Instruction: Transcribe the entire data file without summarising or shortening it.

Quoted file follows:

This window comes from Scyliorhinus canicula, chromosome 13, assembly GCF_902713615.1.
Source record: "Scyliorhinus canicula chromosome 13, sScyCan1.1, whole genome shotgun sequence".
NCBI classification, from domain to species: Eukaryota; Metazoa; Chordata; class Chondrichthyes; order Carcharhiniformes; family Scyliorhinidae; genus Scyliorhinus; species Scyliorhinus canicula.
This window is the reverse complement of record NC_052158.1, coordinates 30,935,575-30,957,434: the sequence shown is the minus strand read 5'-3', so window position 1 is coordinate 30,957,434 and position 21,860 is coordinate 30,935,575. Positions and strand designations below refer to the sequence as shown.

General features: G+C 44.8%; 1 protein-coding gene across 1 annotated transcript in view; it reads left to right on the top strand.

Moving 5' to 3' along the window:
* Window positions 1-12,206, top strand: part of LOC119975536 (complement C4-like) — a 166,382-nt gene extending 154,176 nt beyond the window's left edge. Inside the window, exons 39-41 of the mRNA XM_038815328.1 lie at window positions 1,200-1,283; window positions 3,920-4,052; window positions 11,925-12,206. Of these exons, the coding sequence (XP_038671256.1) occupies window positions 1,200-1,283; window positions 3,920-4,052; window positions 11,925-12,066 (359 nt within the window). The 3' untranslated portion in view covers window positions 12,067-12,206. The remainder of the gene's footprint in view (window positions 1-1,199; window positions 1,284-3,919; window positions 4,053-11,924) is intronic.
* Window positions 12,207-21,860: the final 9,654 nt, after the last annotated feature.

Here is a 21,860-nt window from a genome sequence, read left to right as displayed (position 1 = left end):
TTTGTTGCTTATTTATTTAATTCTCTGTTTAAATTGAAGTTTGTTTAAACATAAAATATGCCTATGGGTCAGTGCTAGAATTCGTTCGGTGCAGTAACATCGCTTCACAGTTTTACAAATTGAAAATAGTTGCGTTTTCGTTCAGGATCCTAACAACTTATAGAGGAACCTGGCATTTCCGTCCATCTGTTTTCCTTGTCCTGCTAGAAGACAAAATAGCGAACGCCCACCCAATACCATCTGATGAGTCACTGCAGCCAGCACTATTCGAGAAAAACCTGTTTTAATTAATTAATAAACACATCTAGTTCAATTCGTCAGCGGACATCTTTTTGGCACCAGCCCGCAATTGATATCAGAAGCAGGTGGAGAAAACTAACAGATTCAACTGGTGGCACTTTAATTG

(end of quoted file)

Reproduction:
This window comes from Scyliorhinus canicula, chromosome 13, assembly GCF_902713615.1.
Source record: "Scyliorhinus canicula chromosome 13, sScyCan1.1, whole genome shotgun sequence".
NCBI classification, from domain to species: Eukaryota; Metazoa; Chordata; class Chondrichthyes; order Carcharhiniformes; family Scyliorhinidae; genus Scyliorhinus; species Scyliorhinus canicula.
This window is the reverse complement of record NC_052158.1, coordinates 30,935,575-30,957,434: the sequence shown is the minus strand read 5'-3', so window position 1 is coordinate 30,957,434 and position 21,860 is coordinate 30,935,575. Positions and strand designations below refer to the sequence as shown.

General features: G+C 44.8%; 1 protein-coding gene across 1 annotated transcript in view; it reads left to right on the top strand.

Moving 5' to 3' along the window:
* Window positions 1-12,206, top strand: part of LOC119975536 (complement C4-like) — a 166,382-nt gene extending 154,176 nt beyond the window's left edge. Inside the window, exons 39-41 of the mRNA XM_038815328.1 lie at window positions 1,200-1,283; window positions 3,920-4,052; window positions 11,925-12,206. Of these exons, the coding sequence (XP_038671256.1) occupies window positions 1,200-1,283; window positions 3,920-4,052; window positions 11,925-12,066 (359 nt within the window). The 3' untranslated portion in view covers window positions 12,067-12,206. The remainder of the gene's footprint in view (window positions 1-1,199; window positions 1,284-3,919; window positions 4,053-11,924) is intronic.
* Window positions 12,207-21,860: the final 9,654 nt, after the last annotated feature.

Here is a 21,860-nt window from a genome sequence, read left to right as displayed (position 1 = left end):
TTTGTTGCTTATTTATTTAATTCTCTGTTTAAATTGAAGTTTGTTTAAACATAAAATATGCCTATGGGTCAGTGCTAGAATTCGTTCGGTGCAGTAACATCGCTTCACAGTTTTACAAATTGAAAATAGTTGCGTTTTCGTTCAGGATCCTAACAACTTATAGAGGAACCTGGCATTTCCGTCCATCTGTTTTCCTTGTCCTGCTAGAAGACAAAATAGCGAACGCCCACCCAATACCATCTGATGAGTCACTGCAGCCAGCACTATTCGAGAAAAACCTGTTTTAATTAATTAATAAACACATCTAGTTCAATTCGTCAGCGGACATCTTTTTGGCACCAGCCCGCAATTGATATCAGAAGCAGGTGGAGAAAACTAACAGATTCAACTGGTGGCACTTTAATTG